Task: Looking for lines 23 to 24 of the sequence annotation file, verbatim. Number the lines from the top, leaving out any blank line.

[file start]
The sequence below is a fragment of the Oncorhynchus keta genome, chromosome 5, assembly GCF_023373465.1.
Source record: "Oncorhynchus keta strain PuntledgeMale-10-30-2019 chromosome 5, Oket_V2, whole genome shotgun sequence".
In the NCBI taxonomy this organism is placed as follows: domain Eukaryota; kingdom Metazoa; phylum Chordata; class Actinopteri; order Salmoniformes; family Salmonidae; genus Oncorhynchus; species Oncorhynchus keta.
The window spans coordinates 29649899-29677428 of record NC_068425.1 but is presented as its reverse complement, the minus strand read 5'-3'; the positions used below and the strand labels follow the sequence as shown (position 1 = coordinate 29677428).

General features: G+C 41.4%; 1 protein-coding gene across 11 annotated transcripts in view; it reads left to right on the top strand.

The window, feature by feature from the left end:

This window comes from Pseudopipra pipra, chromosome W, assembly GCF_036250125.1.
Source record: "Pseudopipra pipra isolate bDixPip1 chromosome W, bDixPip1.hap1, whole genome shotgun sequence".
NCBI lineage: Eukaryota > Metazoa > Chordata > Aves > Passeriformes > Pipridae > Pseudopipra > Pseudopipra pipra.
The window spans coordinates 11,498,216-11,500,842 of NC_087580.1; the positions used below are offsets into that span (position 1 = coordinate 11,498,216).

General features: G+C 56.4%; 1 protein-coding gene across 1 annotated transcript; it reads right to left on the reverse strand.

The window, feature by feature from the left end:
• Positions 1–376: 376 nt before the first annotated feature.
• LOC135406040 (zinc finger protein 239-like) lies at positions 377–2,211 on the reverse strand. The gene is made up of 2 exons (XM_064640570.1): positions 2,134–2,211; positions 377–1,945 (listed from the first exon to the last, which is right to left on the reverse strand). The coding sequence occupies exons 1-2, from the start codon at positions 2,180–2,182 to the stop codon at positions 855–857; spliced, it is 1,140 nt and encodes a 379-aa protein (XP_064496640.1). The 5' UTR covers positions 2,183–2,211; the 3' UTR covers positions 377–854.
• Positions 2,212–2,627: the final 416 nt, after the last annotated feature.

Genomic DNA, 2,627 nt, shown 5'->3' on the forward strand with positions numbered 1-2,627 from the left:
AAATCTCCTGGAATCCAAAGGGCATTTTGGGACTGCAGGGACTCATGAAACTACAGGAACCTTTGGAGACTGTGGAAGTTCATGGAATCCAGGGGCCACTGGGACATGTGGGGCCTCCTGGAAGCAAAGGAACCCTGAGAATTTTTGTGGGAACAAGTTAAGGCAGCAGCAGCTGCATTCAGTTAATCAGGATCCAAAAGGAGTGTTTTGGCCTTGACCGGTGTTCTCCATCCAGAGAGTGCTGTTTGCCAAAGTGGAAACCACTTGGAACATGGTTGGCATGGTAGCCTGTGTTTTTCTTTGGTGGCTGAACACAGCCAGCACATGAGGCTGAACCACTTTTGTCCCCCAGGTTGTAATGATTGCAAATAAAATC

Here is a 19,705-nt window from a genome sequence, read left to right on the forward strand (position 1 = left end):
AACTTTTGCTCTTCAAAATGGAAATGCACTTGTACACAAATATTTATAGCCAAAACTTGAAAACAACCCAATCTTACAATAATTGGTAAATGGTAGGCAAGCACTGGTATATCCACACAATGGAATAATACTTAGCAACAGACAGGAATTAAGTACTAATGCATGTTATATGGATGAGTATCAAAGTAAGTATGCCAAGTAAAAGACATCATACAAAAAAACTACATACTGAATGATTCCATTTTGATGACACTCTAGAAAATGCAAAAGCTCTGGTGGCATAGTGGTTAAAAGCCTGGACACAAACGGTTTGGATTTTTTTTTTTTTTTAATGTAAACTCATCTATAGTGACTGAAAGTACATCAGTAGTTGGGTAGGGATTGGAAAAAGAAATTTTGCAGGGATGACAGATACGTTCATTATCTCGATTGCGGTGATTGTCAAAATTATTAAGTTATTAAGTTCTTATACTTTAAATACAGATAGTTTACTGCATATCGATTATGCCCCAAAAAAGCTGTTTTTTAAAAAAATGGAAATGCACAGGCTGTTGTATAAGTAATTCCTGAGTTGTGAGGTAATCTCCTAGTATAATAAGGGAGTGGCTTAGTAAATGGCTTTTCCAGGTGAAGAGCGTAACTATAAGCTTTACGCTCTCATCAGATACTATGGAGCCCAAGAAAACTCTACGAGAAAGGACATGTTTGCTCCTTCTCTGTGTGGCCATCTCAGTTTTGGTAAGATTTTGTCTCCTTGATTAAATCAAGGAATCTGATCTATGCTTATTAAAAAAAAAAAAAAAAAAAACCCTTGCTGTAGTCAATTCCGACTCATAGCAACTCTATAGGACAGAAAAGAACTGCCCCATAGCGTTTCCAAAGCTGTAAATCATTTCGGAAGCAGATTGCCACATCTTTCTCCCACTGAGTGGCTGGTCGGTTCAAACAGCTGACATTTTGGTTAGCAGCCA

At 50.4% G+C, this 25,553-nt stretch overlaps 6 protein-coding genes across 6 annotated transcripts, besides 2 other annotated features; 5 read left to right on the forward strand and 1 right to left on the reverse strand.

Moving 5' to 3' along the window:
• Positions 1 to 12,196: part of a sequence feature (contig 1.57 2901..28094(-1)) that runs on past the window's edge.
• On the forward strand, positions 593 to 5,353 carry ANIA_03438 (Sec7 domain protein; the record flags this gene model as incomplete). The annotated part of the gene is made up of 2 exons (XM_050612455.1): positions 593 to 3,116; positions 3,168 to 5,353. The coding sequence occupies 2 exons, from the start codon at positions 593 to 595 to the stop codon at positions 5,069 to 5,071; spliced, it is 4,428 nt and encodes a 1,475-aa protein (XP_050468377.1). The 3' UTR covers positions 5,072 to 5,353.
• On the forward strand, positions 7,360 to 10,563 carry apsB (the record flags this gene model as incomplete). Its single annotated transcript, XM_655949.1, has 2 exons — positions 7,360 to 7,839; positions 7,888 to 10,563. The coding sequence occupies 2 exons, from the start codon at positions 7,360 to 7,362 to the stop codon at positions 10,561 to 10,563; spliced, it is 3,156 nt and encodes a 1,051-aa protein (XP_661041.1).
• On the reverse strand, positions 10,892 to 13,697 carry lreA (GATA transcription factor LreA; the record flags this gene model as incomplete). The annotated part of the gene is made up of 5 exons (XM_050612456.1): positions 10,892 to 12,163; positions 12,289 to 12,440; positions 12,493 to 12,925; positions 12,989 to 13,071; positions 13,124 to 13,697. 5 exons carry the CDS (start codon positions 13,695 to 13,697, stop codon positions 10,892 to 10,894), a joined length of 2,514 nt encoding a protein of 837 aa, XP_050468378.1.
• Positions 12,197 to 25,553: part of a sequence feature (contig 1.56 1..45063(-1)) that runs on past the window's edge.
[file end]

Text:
• On the forward strand, positions 593 to 5,353 carry ANIA_03438 (Sec7 domain protein; the record flags this gene model as incomplete). The annotated part of the gene is made up of 2 exons (XM_050612455.1): positions 593 to 3,116; positions 3,168 to 5,353. The coding sequence occupies 2 exons, from the start codon at positions 593 to 595 to the stop codon at positions 5,069 to 5,071; spliced, it is 4,428 nt and encodes a 1,475-aa protein (XP_050468377.1). The 3' UTR covers positions 5,072 to 5,353.
• On the forward strand, positions 7,360 to 10,563 carry apsB (the record flags this gene model as incomplete). Its single annotated transcript, XM_655949.1, has 2 exons — positions 7,360 to 7,839; positions 7,888 to 10,563. The coding sequence occupies 2 exons, from the start codon at positions 7,360 to 7,362 to the stop codon at positions 10,561 to 10,563; spliced, it is 3,156 nt and encodes a 1,051-aa protein (XP_661041.1).